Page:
• Jesse Davis, KU Leuven
    • Ulf Brefeld, Leuphana University
    • Jan Van Haaren, SciSports
    • Albrecht Zimmermann, University of Caen
    Website: https://dtai.cs.kuleuven.be/events/MLSA19/ 🔗
  • 4th workshop on Advanced Analytics and Learning on Temporal Data 🔗

    Temporal data are frequently encountered in a wide range of domains such as bio-informatics, medicine, finance and engineering, among many others. They are naturally present in applications covering language, motion and vision analysis, or more emerging ones as energy efficient building, smart cities, dynamic social media or sensor networks. Contrary to static data, temporal data are of complex nature, they are generally noisy, of high dimensionality, they may be non stationary (i.e. first order statistics vary with time) and irregular (involving several time granularities), they may have several invariant domain-dependent factors as time delay, translation, scale or tendency effects. The aim of this workshop is to bring together researchers and experts in machine learning, data mining, pattern analysis and statistics to share their challenging issues and advance researches on temporal data analysis. Analysis and learning from temporal data cover a wide scope of tasks including learning metrics, learning representations, unsupervised feature extraction, clustering and classification.

    • Anthony Bagnall - University of East Anglia, England
    • Alexis Bondu - Orange Labs, France
    • Pádraig Cunningham - University College Dublin, Ireland
    • Thomas Guyet - Agrocampus, IRISA France
    • Vincent Lemaire - Orange Labs, France
    • Simon Malinowski - Université de Rennes 1, IRISA, France
    • Romain Tavenard - Université de Rennes 2, COSTEL, France
    Website: https://project.inria.fr/aaltd19/ 🔗
  • MACLEAN: MAChine Learning for EArth ObservatioN 🔗

    The huge amount of data currently produced by modern Earth Observation (EO) missions has raised up new challenges for the Remote Sensing communities. EO sensors are now able to offer (very) high spatial resolution images with revisit time frequencies never achieved before considering different kind of signals, e.g., multi-(hyper)spectral optical, radar, LiDAR and Digital Surface Models. In this context, modern machine learning techniques can play a crucial role to deal with such amount of heterogeneous, multi-scale and multi-modal data. Some examples of techniques that are gaining attention in this domain include deep learning, domain adaptation, semi-supervised approach, time series analysis and active learning. Even though the use of machine learning and the development of ad-hoc techniques are gaining increasing popularity in the EO domain, we can witness that a significant lack of interaction between domain experts and machine learning researchers still exists. The objective of this workshop is to supply an international forum where machine learning researchers and domain-experts can meet each other, in order to exchange, debate and draw short and long term research objectives around the exploitation and analysis of EO data via Machine Learning techniques. Among the workshop’s objectives, we want to give an overview of the current machine learning researches dealing with EO data, and, on the other hand, we want to stimulate concrete discussions to pave the way to new machine learning frameworks especially tailored to deal with such data.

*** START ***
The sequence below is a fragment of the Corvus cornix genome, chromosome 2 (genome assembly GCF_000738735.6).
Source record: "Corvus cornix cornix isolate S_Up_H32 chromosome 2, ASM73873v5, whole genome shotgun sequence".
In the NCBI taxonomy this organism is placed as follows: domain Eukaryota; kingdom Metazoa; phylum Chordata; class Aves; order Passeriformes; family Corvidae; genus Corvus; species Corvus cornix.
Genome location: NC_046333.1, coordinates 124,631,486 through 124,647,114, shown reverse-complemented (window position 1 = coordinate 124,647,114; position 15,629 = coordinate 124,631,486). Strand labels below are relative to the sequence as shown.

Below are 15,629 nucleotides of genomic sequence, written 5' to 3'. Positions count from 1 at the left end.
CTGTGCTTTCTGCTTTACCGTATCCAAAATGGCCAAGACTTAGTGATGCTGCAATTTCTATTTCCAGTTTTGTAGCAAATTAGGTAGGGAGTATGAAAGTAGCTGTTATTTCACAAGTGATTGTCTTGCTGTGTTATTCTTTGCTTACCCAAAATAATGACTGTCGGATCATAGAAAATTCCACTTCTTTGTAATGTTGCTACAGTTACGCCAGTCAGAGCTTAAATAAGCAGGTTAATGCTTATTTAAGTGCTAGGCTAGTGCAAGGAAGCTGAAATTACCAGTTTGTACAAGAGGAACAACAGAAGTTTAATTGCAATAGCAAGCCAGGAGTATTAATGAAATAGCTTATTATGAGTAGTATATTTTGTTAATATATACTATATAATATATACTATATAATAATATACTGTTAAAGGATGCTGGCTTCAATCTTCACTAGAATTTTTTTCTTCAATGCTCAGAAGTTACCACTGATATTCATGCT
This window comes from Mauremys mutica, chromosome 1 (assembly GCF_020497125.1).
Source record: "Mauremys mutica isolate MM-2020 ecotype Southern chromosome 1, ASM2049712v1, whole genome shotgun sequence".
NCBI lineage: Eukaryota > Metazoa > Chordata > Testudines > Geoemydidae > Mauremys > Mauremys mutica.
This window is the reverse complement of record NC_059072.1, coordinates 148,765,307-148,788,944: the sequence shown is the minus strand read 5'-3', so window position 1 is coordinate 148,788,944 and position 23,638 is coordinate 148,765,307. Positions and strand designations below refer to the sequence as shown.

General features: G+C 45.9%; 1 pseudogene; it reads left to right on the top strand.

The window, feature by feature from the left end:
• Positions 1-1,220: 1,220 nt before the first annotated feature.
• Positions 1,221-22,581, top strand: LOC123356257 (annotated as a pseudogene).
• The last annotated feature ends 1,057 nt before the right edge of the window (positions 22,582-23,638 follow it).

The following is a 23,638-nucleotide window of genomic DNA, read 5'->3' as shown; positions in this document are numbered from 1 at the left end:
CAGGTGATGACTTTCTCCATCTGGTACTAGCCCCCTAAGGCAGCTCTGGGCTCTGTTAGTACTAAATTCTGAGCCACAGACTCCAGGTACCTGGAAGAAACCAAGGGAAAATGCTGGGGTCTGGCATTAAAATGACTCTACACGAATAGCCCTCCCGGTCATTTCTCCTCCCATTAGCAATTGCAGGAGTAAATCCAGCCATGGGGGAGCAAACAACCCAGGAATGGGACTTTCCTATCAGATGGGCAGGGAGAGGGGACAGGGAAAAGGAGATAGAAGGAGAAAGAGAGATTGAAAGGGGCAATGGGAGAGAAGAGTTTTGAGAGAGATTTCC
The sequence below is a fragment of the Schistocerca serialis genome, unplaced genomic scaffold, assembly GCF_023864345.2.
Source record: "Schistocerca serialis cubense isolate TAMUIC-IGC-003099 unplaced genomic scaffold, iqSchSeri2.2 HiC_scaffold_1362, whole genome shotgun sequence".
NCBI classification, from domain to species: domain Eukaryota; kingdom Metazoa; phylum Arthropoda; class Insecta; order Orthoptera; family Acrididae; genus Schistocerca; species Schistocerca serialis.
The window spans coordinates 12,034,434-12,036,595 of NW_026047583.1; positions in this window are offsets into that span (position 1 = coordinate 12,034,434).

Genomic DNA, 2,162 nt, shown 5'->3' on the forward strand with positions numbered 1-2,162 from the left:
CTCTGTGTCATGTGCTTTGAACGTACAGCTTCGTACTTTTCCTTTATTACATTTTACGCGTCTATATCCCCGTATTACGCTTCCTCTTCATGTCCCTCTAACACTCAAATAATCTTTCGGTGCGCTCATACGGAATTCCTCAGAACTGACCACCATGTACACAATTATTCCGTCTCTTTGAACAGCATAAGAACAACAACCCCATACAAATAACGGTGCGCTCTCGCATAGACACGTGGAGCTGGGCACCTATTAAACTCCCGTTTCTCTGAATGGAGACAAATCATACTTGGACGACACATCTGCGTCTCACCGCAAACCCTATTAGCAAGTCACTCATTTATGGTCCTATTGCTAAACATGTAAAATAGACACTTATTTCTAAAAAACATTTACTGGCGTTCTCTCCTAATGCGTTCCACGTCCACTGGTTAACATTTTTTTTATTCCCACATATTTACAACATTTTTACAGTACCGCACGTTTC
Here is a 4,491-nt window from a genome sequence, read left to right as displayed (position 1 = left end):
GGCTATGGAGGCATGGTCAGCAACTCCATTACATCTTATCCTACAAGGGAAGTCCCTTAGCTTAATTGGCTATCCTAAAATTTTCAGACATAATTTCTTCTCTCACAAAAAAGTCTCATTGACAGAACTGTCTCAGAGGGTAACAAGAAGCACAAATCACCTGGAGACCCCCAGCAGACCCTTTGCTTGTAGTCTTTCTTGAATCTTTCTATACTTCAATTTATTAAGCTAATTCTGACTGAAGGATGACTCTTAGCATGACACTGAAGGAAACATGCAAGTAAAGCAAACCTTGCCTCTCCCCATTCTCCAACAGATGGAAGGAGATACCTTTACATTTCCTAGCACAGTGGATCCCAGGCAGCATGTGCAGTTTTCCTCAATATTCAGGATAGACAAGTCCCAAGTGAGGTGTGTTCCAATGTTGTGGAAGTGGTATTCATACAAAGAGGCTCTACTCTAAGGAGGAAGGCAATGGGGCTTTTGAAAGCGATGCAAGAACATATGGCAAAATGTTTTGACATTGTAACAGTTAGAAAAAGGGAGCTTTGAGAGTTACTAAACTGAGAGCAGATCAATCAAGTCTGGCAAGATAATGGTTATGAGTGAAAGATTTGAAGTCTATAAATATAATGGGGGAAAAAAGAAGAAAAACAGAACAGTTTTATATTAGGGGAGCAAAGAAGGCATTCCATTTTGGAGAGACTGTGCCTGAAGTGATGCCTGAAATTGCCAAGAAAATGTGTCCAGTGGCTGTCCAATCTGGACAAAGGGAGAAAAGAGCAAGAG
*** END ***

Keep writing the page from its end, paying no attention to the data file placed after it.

• Thomas Corpetti - thomas.corpetti[at]irisa.fr
    • Dino Ienco - dino.ienco[at]irstea.fr
    • Roberto Interdonato - roberto.interdonato[at]cirad.fr
    • Minh-Tan Pham - minh-tan.pham[at]irisa.fr
    • Sébastien Lefèvre - sebastien.lefevre[at]irisa.fr
    Website: https://mdl4eo.irstea.fr/maclean-machine-learning-for-earth-observation/ 🔗
  • Automating Data Science 🔗

    Data science is concerned with the extraction of knowledge and insight, and ultimately societal or economic value, from data. It complements traditional statistics in that its object is data as it presents itself in the wild (often complex and heterogeneous, noisy, loosely structured, biased, etc.), rather than well structured data sampled in carefully designed studies. It also has a strong computer science focus, and is related to popular areas such as big data, machine learning, data mining and knowledge discovery. It is therefore highly relevant to the ECMLPKDD community. Data science is becoming increasingly important with the abundance of big data, while the number of skilled data scientists is lagging. This has raised the question as to whether it is possible to automate data science in several contexts. First, from an artificial intelligence perspective, it is interesting to investigate whether (data) science (or portions of it) can be automated, as it is an activity currently requiring high levels of human expertise. Second, the field of machine learning has a long-standing interest in applying machine learning at the meta-level, in order to obtain better machine learning algorithms, yielding recent successes in automated parameter tuning, algorithm configuration and algorithm selection. Third, there is an interest in automating not only the model building process itself (cf. the Automated Statistician) but also in automating the preprocessing steps (data wrangling) and the postprocessing steps (model deployment, monitoring and maintenance).